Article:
Deja Entendu

Brand New

Razor And Tie, 2003

REVIEW BY: Emily Kinsella


Blessed is the day I was introduced to my new best friend Deja Entendu, the glorious sophomore lovechild of Brand New, whose music is classified by a number of labels such as power-pop, emo, screamo, or my most favored description: magic. At roughly 45 minutes long, Deja Entendu conveys an astounding plethora of emotions and sounds in such a restrained amount of time. Brand New took the opportunity on their second effort to actually break through the traditional emo mold of "my girlfriend broke up with me" songs, resulting in a CD of apparent growth from their debut disc, Your Favorite Weapon.

"And if it makes you less sad/ I'll take your pictures all down /Every picture you paint /I will paint myself out." Lead singer Jesse Lacey's songwriting (on track five, "The Quiet Things That No One Ever Knows") has improved by leaps and bounds since my_heart_sings_the_harmony_web_ad_alt_250 Your Favorite Weapon. Not that the first release was anything to be ashamed of; Weapon happens to be a truly great album, but it doesn't stand up to the lyrical and musical maturity of Deja Entendu. Among other great writing on the album, the standout songs lyrically are number five, as well as number four, "Okay I Believe You, But My Tommy Gun Don't." "Oh, we're so c-c-c-controversial/ we are entirely smooth/ we admit to the truth/ we are the best at what we do/ and these are the words you wish you wrote down/ this is the way you wish your voice sounds/handsome and smart/ oh my tongue's the only muscle on my body/ that works harder than my heart." And number three's "Good To Know If I Need Attention (All I Have To Do Is Die.") "Yes we are a bullet in the heart and the message sent/ always dragging your feet over sand and over hot cement."

In addition to the poetry of the lyrics, the songs on Deja Entendu explore different styles of music never before displayed in the band's previous work. Track number two, "Sic Transit Gloria…Glory Fades" exhibits a short punchy beat, where the pulsating lyrics are fired off quickly until it reaches the chorus, which sounds more like punk than any Brand New I have heard. Imagine Blondie's "Rapture" on the verses and the chorus from Sum 41's "Hell Song." Number eight, "Me Vs. Madonna Vs. Elvis" is sustained for three and a half minutes on an acoustic guitar and Jesse's rather haunting voice. It then explodes into a half a minute long instrumental influenced by eighties hair band power ballads. It's finished off with a spirited last chorus so inspiring you'd never guess the song is one (hopefully fictional) account of un-consensual sex.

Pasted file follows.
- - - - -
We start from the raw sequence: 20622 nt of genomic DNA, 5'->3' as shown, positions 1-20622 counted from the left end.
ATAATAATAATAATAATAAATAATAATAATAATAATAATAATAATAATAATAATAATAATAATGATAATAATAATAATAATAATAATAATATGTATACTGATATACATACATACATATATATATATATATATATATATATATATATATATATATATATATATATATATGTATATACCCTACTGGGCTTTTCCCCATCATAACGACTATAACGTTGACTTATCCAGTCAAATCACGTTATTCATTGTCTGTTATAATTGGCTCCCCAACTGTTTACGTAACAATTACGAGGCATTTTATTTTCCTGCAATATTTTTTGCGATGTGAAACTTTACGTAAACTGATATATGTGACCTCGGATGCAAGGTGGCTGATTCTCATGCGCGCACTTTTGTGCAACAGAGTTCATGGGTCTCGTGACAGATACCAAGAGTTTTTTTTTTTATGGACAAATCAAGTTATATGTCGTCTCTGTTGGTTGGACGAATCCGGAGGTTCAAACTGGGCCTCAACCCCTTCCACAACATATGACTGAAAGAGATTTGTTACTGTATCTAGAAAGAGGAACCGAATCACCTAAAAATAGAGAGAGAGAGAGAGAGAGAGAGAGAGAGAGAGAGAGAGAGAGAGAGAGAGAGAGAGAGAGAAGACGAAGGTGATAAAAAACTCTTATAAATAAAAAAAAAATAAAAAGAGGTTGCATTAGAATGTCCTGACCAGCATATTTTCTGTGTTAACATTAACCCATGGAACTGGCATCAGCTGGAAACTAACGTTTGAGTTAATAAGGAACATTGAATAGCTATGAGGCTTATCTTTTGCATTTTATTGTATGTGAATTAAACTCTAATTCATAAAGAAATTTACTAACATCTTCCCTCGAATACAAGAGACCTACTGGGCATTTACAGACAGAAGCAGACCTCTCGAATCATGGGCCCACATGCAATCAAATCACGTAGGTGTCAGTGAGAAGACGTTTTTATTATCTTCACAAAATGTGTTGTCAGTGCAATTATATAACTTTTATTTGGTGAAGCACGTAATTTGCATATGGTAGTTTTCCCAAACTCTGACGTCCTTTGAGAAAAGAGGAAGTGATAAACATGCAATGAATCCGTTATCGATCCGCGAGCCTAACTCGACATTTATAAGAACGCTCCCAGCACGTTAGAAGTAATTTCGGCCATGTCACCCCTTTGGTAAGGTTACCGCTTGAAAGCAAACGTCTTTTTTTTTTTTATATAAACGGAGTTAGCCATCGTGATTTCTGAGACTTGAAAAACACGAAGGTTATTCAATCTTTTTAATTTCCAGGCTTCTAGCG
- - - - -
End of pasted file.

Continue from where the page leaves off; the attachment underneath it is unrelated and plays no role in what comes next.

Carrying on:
My only gripe on this album is that a few of the songs sound…uhh…like the same song. But hey, if you like one, you'll like 'em all right? Yeah, pretty much.

The two or three similar songs certainly don't ruin the rest of the album. I'd say this is a solid effort from a band that has already shown their range as not just an emo, screamo or power-pop act, but as a promising musical union capable of (and already doing) great things.

Rating: A-

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© 2003 Emily Kinsella and The Daily Vault. All rights reserved. Review or any portion may not be reproduced without written permission. Cover art is the intellectual property of Razor And Tie, and is used for informational purposes only.